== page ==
How to Hold a Funeral Without God June 17, 2012

How to Hold a Funeral Without God

It’s hard enough dealing with all the grief surrounding anyone’s funeral. But there’s also the unique challenge of keeping religion out of it, if that’s what the family (or deceased) wants.

Jane Wynne Willson‘s book Funerals Without God has been around since 1989, but if you haven’t read it before, a new edition is now available on Kindle (with a snazzy new cover… which doesn’t really matter since it’s on the Kindle).

It’s perfect for Humanists who might become officiants one day, funeral directors who want to be able to offer non-religious services, and family members who want to put together a funeral without mentions of god.

You hope you never have to use a book like this, but if you do, it’s a good resource to have.

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  • chansen

    Due to my son’s illness, this is the sort of information I was about to go searching out so I would have it at hand, just in case.  Thank you for the information, and the timing.

  • Every time I see lilium candidum I recall the wall paintings of Knossos, and I wander what pagan associations this flower may have had before turning up in Renaissance paintings of The Annunciation.

  • hannah

    “You hope you never have to use a book like this, but if you do, it’s a good resource to have.”  Incorrect – I very much want to use a book like this, though I hope I don’t have to use it for many decades.  I want my loved ones to make it clear what sort of commemoration they want, so that in the hours and days after a death we’re not suckered through distraction and grief into something we’re not comfortable with.

  • ursulamajor

    When my atheist/agnostic mother was dying, she asked me to speak at her funeral. I spoke about her life, her family, her talents and hobbies. I praised her good quailities and in general terms, forgave her bad (they were many). At the end, I said, “Mom was not a believer, but I know some of you are. Let us have a moment of silent reflection.”  It was acknowledging others’ beliefs without letting them play out as a main theme for the funeral. Everyone seemed okay with it.

  • advancedatheist

    Atheists need to stop this “funeral” nonsense now that cryonics has reached the threshold of scientific and medical respectability as a way of providing the dying with a metaphorical “ambulance to the future” to try to benefit from the superior health care in the coming centuries. Study the massive amount of information the cryonics pioneer (and critic of the current state of practice) Mike Darwin has posted on his website:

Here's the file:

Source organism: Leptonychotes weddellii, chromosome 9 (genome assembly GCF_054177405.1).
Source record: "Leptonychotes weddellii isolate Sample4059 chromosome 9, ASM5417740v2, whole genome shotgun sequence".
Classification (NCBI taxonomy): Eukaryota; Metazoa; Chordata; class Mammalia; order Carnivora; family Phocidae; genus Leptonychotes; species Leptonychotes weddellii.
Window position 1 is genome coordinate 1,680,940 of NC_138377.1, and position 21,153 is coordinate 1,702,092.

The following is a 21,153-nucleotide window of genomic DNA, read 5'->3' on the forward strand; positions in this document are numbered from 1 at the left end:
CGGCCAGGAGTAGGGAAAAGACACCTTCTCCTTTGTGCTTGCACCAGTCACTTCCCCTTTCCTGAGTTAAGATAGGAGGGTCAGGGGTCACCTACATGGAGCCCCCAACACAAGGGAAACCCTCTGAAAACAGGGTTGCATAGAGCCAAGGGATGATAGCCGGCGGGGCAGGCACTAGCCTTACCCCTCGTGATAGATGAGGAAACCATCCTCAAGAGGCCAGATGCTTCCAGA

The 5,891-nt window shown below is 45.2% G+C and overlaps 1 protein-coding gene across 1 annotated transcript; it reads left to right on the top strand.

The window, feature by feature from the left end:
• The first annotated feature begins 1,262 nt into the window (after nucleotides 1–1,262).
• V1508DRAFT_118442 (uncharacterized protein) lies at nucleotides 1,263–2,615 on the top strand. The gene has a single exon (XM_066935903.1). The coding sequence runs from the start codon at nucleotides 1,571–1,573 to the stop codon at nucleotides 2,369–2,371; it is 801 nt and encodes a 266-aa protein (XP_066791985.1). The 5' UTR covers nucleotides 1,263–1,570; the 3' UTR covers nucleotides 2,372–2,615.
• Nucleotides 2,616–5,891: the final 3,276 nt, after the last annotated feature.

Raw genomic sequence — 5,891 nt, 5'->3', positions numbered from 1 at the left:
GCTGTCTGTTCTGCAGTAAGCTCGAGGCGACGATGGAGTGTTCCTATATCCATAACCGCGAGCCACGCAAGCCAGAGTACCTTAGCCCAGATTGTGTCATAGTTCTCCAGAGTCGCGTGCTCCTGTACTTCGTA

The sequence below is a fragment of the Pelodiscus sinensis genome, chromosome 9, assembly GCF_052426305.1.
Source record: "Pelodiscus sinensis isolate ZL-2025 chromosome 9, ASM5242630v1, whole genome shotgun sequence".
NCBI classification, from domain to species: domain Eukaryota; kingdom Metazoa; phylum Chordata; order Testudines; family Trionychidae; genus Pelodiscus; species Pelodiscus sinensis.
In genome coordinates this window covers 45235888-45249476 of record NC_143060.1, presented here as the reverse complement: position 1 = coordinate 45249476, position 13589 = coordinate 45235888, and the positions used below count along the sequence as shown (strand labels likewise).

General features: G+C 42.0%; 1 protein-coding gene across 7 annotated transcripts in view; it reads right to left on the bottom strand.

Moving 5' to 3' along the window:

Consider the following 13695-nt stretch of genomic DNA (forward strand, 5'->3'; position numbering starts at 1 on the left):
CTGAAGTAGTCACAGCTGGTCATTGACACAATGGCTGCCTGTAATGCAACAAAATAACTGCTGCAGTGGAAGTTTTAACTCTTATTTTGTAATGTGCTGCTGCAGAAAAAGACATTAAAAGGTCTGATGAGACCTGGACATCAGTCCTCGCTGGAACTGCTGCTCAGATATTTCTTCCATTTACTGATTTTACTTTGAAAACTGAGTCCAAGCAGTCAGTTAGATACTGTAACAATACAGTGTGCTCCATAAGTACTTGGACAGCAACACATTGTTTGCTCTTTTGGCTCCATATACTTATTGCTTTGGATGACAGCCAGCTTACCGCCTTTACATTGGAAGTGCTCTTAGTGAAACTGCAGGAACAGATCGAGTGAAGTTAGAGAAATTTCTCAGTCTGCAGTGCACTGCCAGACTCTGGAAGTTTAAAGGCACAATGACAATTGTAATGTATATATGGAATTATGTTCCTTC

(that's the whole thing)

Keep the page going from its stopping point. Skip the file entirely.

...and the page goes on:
The neuroscientist Sebastian Seung has also defended cryonic suspension of the brain as a feasible experiment in his book Connectome. I have it on good authority that Seung will speak at Alcor’s conference in Scottsdale this October.

  • summertimebluesandgreens

    No prayers, no mention of God? To be a snot, how hard is this?

  • PattiEFink
  • Old Fogey

    A rhetorical question, it seems. You are welcome to your imaginary friend, but don’t expect everybody to believe in him/them/it.

  • Timatter

    The best non-religious service I attended was the funeral of a 87 year old man I only met months before who was a Quaker.  They announce that there wasn’t going to be a preacher or a sermon.  Poeple that knew him were invited to tell stories of how “Bill” touched their lives.  Apparently he was quite a character who told you exactly what he thought, which people either loved or hated, and he was always busy and helped a lot of people.  How many times have you heard laughter at funerals?  It was a celebration of the life he lived.

  • Liv

    Old Fogey, methinks summertime… was commenting on the lack of difficulty ommitting God and prayers, not suggesting it wouldn’t be difficult to just include it anyway.

  • Liv

    My dad had a funeral without God.  I was very young at the time, but I’m sure mum wouldn’t have done it that way if it had been at all difficult to remove it.  Perhaps this is more of an issue in the States??

  • Rickray1949

    Since I’m Pastafarian, and he/she/it is just as real as your make-believe god, I think I’ll have a nice big picture of my imaginary non-existent god during the funeral service and instead of “actual” blood/wine , bread/body,  as with jeebus, we’ll have a serving of spaghetti and meatballs.   My menu is real and tastes much better than a biscuit and cheap wine.   Besides, everyone who believes in me doesn’t have to worry about cowering down to me in order to get into a heaven.   My favorite saying…. “Any god(s) who create a hell for his children should be the first to be skinned and roasted on a rotisserie so as to be fed his own medicine.  

  • summertimebluesandgreens

    I wasn’t clear at all. As far as I’m concerned if the deceased and/or the loved ones want absolutely no mention of anything supernatural at the funeral then their wishes should be honored. Should anyone be so stupid as to ignore these wishes they should be politely escorted out and disinvited to any gatherings since they cannot get past their own selfishness. One mention of any god, savior, afterlife..whatever, they leave.

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